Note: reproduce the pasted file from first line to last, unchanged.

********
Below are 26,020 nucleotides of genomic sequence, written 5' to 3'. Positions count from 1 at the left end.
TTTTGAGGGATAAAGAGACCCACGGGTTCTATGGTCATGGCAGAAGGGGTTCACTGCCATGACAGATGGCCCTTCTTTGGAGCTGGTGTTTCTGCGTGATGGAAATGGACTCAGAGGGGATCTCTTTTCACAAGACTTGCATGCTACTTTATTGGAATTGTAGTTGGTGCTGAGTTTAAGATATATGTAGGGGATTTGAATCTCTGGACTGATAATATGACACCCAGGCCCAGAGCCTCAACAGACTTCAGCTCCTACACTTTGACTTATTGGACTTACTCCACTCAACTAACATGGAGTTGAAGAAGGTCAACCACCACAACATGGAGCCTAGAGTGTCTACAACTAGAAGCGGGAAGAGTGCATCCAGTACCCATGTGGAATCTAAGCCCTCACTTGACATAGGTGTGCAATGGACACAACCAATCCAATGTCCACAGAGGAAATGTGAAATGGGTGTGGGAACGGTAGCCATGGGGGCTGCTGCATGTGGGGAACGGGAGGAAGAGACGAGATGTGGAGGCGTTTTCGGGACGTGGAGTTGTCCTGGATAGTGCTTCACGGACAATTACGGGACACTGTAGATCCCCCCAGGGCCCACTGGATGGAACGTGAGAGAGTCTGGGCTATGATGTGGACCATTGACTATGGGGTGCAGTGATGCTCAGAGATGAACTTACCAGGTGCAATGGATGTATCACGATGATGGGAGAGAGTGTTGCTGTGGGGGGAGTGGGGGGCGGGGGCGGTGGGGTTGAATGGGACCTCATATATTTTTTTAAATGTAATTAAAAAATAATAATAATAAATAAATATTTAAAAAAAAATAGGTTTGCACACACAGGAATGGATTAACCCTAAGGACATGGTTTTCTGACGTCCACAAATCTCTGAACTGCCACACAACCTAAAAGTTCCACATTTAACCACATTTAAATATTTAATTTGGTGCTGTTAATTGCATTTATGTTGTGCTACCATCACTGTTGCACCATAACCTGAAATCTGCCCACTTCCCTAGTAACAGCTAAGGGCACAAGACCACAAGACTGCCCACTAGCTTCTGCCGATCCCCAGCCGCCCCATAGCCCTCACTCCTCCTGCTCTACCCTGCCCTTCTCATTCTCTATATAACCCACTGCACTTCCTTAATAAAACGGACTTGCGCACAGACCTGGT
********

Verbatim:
Below are 26,020 nucleotides of genomic sequence, written 5' to 3'. Positions count from 1 at the left end.
TTTTGAGGGATAAAGAGACCCACGGGTTCTATGGTCATGGCAGAAGGGGTTCACTGCCATGACAGATGGCCCTTCTTTGGAGCTGGTGTTTCTGCGTGATGGAAATGGACTCAGAGGGGATCTCTTTTCACAAGACTTGCATGCTACTTTATTGGAATTGTAGTTGGTGCTGAGTTTAAGATATATGTAGGGGATTTGAATCTCTGGACTGATAATATGACACCCAGGCCCAGAGCCTCAACAGACTTCAGCTCCTACACTTTGACTTATTGGACTTACTCCACTCAACTAACATGGAGTTGAAGAAGGTCAACCACCACAACATGGAGCCTAGAGTGTCTACAACTAGAAGCGGGAAGAGTGCATCCAGTACCCATGTGGAATCTAAGCCCTCACTTGACATAGGTGTGCAATGGACACAACCAATCCAATGTCCACAGAGGAAATGTGAAATGGGTGTGGGAACGGTAGCCATGGGGGCTGCTGCATGTGGGGAACGGGAGGAAGAGACGAGATGTGGAGGCGTTTTCGGGACGTGGAGTTGTCCTGGATAGTGCTTCACGGACAATTACGGGACACTGTAGATCCCCCCAGGGCCCACTGGATGGAACGTGAGAGAGTCTGGGCTATGATGTGGACCATTGACTATGGGGTGCAGTGATGCTCAGAGATGAACTTACCAGGTGCAATGGATGTATCACGATGATGGGAGAGAGTGTTGCTGTGGGGGGAGTGGGGGGCGGGGGCGGTGGGGTTGAATGGGACCTCATATATTTTTTTAAATGTAATTAAAAAATAATAATAATAAATAAATATTTAAAAAAAAATAGGTTTGCACACACAGGAATGGATTAACCCTAAGGACATGGTTTTCTGACGTCCACAAATCTCTGAACTGCCACACAACCTAAAAGTTCCACATTTAACCACATTTAAATATTTAATTTGGTGCTGTTAATTGCATTTATGTTGTGCTACCATCACTGTTGCACCATAACCTGAAATCTGCCCACTTCCCTAGTAACAGCTAAGGGCACAAGACCACAAGACTGCCCACTAGCTTCTGCCGATCCCCAGCCGCCCCATAGCCCTCACTCCTCCTGCTCTACCCTGCCCTTCTCATTCTCTATATAACCCACTGCACTTCCTTAATAAAACGGACTTGCGCACAGACCTGGT